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August 2014 Archives

Illinois divorcing couples should protect inherited assets

Filing for divorce in Saint Clair means that both parties should be aware of the best ways to divide inherited marital assets. Inheritance is not usually considered part of an equitable division in most situations and may be retained by the party that was heir to the family wealth, but there are exceptions.

Financial matters that spouses cannot ignore during divorce

Separating one household into two when a marriage ends can be tricky for Illinois couples, particularly when one of the spouses was responsible for the couple's finances. Those who prepared and filed their tax returns, paid the bills and managed a financial portfolio have a head start on adjusting to single life. But both partners could make serious mistakes if they ignore some common problems during their divorce negotiations.

The new most expensive divorce in history

Illinois residents might be interested to learn about the divorce proceedings of Texas oil tycoon Harold Hamm and his ex-wife Sue Ann Hamm. Although the judge presiding over the eight-week trial has decided to keep court records private, there is a lot of speculation about how the 68-year-old's $20.2 billion fortune will be divided. Many people are predicting that the former Mrs. Hamm will stand to receive the highest divorce settlement in history.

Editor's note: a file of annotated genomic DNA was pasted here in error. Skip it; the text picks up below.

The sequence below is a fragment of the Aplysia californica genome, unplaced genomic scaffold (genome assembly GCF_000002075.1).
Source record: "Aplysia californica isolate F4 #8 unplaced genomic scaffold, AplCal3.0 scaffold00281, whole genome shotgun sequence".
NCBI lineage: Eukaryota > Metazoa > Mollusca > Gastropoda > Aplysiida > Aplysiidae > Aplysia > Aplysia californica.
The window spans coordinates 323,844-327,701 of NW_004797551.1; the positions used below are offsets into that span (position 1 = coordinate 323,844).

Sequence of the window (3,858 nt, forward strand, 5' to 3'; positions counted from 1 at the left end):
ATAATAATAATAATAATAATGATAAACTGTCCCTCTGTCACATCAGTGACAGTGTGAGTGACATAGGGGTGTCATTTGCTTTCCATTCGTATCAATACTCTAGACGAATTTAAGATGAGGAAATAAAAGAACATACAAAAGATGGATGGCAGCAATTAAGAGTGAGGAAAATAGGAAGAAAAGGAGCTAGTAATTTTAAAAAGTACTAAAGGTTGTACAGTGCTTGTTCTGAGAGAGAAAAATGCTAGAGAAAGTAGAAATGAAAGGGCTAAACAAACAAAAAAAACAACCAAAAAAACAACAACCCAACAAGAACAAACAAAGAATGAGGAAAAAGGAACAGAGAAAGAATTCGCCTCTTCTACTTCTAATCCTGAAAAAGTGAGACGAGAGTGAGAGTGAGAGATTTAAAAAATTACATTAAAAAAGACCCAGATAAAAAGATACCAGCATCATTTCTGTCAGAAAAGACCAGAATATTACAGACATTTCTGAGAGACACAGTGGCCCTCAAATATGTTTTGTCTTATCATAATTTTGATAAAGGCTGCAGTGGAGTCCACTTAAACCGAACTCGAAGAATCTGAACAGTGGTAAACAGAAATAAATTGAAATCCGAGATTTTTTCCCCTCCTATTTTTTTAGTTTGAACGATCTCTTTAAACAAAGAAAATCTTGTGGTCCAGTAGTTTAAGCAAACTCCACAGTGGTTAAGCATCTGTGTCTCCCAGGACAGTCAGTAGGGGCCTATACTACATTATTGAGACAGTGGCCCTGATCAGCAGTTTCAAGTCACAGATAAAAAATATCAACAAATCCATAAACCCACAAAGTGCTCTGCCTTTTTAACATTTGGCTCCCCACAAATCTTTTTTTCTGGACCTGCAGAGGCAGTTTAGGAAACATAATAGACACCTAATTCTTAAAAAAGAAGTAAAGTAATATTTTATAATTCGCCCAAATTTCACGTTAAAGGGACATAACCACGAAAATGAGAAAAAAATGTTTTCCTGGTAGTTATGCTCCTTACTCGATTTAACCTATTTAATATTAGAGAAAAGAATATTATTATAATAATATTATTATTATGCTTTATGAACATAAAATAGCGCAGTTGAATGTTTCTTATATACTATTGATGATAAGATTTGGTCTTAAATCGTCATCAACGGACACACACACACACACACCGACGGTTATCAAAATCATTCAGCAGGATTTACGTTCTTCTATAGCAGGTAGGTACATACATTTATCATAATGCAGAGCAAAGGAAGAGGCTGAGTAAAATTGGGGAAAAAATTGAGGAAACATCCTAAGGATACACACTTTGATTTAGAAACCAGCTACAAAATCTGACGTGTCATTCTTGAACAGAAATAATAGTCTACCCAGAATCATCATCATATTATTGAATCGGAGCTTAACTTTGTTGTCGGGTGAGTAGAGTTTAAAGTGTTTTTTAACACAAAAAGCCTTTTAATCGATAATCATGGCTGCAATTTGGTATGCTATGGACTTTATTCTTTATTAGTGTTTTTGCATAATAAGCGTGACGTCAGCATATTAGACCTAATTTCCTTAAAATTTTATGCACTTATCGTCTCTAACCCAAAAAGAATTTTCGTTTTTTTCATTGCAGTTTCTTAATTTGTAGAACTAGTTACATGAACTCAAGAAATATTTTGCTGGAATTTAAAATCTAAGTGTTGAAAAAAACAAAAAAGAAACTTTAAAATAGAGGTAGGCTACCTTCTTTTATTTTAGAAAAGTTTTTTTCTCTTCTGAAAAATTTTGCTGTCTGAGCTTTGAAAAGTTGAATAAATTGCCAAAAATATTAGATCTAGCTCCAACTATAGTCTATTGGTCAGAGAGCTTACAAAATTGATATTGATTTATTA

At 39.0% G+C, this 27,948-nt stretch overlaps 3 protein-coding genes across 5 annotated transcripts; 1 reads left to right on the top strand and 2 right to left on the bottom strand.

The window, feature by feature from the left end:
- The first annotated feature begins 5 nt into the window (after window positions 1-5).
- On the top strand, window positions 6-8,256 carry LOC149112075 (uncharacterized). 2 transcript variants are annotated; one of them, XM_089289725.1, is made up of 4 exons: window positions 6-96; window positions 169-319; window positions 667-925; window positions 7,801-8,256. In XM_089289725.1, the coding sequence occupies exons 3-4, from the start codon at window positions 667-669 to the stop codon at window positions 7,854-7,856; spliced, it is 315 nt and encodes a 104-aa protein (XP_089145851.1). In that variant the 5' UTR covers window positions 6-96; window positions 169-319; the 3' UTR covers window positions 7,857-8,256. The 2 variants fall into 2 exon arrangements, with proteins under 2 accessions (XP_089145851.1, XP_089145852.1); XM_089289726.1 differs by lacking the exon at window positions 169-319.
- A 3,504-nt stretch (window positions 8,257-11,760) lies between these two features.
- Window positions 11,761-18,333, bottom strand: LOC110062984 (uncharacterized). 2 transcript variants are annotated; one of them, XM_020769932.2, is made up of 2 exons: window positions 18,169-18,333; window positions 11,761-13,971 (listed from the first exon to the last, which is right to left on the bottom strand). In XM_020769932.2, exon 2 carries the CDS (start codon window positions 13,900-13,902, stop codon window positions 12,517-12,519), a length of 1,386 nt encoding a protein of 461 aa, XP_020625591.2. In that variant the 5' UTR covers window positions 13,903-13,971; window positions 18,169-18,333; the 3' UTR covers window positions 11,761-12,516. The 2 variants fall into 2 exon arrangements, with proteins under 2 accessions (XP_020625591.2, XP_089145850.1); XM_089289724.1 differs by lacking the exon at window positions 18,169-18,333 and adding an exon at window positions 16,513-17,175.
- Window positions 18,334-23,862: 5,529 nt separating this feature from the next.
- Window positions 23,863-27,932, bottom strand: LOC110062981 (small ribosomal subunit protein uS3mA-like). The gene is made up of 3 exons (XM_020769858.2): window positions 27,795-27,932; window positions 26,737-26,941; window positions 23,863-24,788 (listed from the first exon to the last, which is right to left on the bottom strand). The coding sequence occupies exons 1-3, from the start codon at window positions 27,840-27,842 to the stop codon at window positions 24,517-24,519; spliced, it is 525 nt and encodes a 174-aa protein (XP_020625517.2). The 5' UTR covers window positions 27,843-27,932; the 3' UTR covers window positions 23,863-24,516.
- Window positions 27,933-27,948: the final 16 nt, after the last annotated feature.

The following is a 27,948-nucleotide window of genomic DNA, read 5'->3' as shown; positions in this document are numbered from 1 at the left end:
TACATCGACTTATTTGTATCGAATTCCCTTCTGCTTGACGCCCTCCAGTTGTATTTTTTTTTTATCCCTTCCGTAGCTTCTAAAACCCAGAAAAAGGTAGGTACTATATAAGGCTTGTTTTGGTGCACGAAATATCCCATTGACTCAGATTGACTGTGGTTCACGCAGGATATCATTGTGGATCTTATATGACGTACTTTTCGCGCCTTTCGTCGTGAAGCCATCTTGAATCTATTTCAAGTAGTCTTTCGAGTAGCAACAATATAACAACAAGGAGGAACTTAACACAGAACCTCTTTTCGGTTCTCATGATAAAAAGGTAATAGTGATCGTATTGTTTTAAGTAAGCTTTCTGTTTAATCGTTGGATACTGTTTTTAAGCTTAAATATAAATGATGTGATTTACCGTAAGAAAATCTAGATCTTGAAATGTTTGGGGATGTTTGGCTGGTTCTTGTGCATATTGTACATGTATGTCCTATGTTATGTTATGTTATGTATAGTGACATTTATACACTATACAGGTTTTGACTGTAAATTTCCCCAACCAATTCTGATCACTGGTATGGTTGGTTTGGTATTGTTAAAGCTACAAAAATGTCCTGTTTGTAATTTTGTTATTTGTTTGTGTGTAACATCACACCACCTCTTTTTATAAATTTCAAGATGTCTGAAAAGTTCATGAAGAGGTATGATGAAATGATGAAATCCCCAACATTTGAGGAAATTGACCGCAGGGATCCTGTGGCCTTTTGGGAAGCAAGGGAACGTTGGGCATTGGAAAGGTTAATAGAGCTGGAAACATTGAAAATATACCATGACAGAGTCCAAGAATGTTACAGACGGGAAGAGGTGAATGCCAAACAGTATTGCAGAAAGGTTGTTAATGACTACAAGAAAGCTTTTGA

More grandparents gaining custody of their grandchildren

Illinois residents might be affected by the growing trend of grandparents increasingly stepping in to raise their grandchildren when child custody has been reassigned. Due to an increase in efforts to place children with family members when they are removed from the home of their biological parents, the number of children being raised by their grandparents doubled between 2000 and 2010.

A brief overview of child support in Illinois

During typical divorce proceedings in Illinois, one of the issues that may arise is how both parents can continue supporting their children. Under state law, both parents are expected to contribute toward the well-being of their children until they are 18. In some cases, there may even be a separate agreement between the parents to continue paying for educational or other needs after any children from the marriage turn 18.

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